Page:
A new workplace trend is for co-workers to donate vacation time so new moms can have paid leave
This week, Good Morning America profiled moms who were able to take a paid maternity leave thanks to the generosity of co-workers who donated their vacation days. The story is being billed as some cool workplace trend, but in reality, it’s just a sad commentary on how moms are treated in “the greatest country on earth.”
One of the moms, Angela Hughes, says she was able to take a total of eight paid weeks thanks to co-workers’ donations. Hughes took four weeks of the time right after her c-section, which happened two months early. “It took a weight off of my family’s shoulder,” she says. “Having a baby is a huge adjustment anyway but having a premature baby, my emotions were all over the place.”
She took the other four weeks once her premature baby girl was discharged from the NICU. So although her co-workers made sure she had paid time off, Hughes was still in the office four weeks after a c-section. My doctor told me not to even drive until two weeks after mine. I also bled for more than nine weeks after both of my surgical births. Just saying.
Let’s get one thing straight right now; co-workers donating their vacations so a mom can have paid weeks off to bond with her baby and recover from childbirth isn’t cutesy. This isn’t sweet and heartwarming, nor is it something we should all rush to do ourselves because honestly, it’s sad. It’s pathetic. Moms in the richest country in the world shouldn’t have to struggle to cobble together a few weeks of paid leave so they don’t get behind on bills while caring for their infants and recovering from giving birth. No co-worker should be sacrificing their own much-needed time off (though their generosity is commendable) in order to help a new mom, but this is where we are.
In case anyone forgot, the U.S. is the only first-world country without mandated paid parental leave, which our nation could 100 percent afford if the powers that be decided it was worthy. Also worth noting? The political party that claims to be all about fetuses and family values is also the one that refuses to support a workable plan for women in this country to take paid time off after giving birth. No, Ivanka — suggesting we pull from our social security doesn’t count.
LOL, I mean, what fresh bullshit is this? Do people have to donate time off to Bill in Accounting so he can recover from his gall bladder procedure? Absolutely not, because my dude gets adequate days off to recover, unlike some pesky mom having a kid. Give birth and you’re largely screwed unless you work for a very progressive company or are independently wealthy. Here in the good ol’ U-S-of-A, we like our postpartum moms back in their ergonomic office chairs while still bleeding into a pad the size of a phone book and missing their tiny babies at daycare. Oh, and don’t forget, begging people to clear a small conference room so they can pump. SUCH FUN.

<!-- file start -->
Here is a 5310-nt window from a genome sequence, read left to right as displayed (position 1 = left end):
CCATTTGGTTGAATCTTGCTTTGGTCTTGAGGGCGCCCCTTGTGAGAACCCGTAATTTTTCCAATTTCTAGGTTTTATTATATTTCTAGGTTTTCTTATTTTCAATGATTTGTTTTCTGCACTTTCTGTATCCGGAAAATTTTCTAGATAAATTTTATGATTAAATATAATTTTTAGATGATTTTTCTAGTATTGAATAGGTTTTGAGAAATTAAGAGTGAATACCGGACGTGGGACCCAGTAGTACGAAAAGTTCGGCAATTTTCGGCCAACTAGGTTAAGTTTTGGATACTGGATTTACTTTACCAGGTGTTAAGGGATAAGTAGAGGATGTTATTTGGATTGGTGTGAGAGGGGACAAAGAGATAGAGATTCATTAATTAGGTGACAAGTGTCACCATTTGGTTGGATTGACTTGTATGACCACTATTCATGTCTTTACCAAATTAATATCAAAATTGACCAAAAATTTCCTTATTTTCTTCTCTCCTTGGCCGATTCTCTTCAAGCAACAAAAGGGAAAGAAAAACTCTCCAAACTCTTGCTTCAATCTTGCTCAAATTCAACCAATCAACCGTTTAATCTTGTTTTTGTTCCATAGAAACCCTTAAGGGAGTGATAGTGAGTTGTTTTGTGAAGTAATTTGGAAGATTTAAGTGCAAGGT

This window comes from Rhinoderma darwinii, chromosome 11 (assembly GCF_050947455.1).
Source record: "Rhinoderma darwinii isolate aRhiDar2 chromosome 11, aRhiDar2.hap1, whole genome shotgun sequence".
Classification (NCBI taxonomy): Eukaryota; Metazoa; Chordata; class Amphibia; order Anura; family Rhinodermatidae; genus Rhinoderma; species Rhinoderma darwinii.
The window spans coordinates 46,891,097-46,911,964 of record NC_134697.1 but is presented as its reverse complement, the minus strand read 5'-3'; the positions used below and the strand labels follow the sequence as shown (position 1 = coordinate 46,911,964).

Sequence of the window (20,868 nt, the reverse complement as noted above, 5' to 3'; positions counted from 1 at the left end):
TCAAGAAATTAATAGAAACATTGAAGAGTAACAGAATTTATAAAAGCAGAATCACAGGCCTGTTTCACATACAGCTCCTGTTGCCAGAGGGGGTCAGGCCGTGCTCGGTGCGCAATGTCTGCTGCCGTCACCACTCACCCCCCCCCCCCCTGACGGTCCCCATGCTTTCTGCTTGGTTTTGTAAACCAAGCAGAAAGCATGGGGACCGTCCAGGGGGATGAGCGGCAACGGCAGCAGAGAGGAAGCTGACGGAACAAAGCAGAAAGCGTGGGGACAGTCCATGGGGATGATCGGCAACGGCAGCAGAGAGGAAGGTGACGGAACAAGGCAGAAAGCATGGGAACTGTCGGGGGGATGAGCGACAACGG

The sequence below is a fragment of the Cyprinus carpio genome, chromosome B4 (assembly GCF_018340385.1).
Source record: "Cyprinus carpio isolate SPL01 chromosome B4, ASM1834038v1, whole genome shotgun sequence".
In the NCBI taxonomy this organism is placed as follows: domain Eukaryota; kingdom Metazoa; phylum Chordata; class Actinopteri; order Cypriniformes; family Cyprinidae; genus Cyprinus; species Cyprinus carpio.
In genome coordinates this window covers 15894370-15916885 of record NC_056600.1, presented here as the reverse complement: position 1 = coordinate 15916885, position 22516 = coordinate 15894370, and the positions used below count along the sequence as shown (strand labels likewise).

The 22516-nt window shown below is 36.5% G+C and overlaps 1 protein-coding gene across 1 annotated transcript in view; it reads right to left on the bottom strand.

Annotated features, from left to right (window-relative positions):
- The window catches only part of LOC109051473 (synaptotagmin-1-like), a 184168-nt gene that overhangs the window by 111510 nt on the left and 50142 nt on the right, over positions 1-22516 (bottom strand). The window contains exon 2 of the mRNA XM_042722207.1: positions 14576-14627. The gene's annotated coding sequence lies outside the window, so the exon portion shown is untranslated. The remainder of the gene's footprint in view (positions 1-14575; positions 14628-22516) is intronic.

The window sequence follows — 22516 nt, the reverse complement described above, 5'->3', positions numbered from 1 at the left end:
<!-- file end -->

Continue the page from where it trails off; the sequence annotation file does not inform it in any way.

Twitter was pretty much aghast at the idea.
THIS. IS. NOT. HEARTWARMING.
Maternity leave shouldn’t have to be crowdsourced. https://t.co/7RNqGT7sd7
— Handsome Dick Manitoba Energy (@HitlerPuncher) July 19, 2018
Stay with me on this guys
What if we instead just stop being literally the only first world nation on earth that doesn’t guarantee paid maternity leave https://t.co/EncgDRxjTX
— August J. Pollak (@AugustJPollak) July 19, 2018
this story should be titled “how americans cope with our inhumane economy” https://t.co/adjdliPYLE
— miranda soros hobbes (@SPRinNYC) July 19, 2018
This isn’t a “feel good” story. It’s a pathetic excuse for corporate greed. While I applaud individual people helping out, it’s truly an indictment of what American society really values. https://t.co/KqcuaLWGz1
— Guy Tweet Haver (@thetweethaver) July 19, 2018
According to the U.S. Department of Labor, 70 percent of moms with kids under age 18 participate in the workforce with three-quarters of them working full-time jobs. Additionally, in 40 percent of households, moms are the primary or sole earner. Employers talk about “work-life balance” for women, but this isn’t about that. It isn’t about wanting to get out an hour early sometimes to get a kid to soccer practice. It’s not the same as needing a more flexible schedule. This is about millions of women who need adequate (paid) recovery time from a major bodily upheaval. That’s not about work-life balance, that’s simply a thing that needs to happen.
But until that moment when politicians pull their heads out of their asses, we’re left to crowd-fund maternity leave. Are we great again yet, America?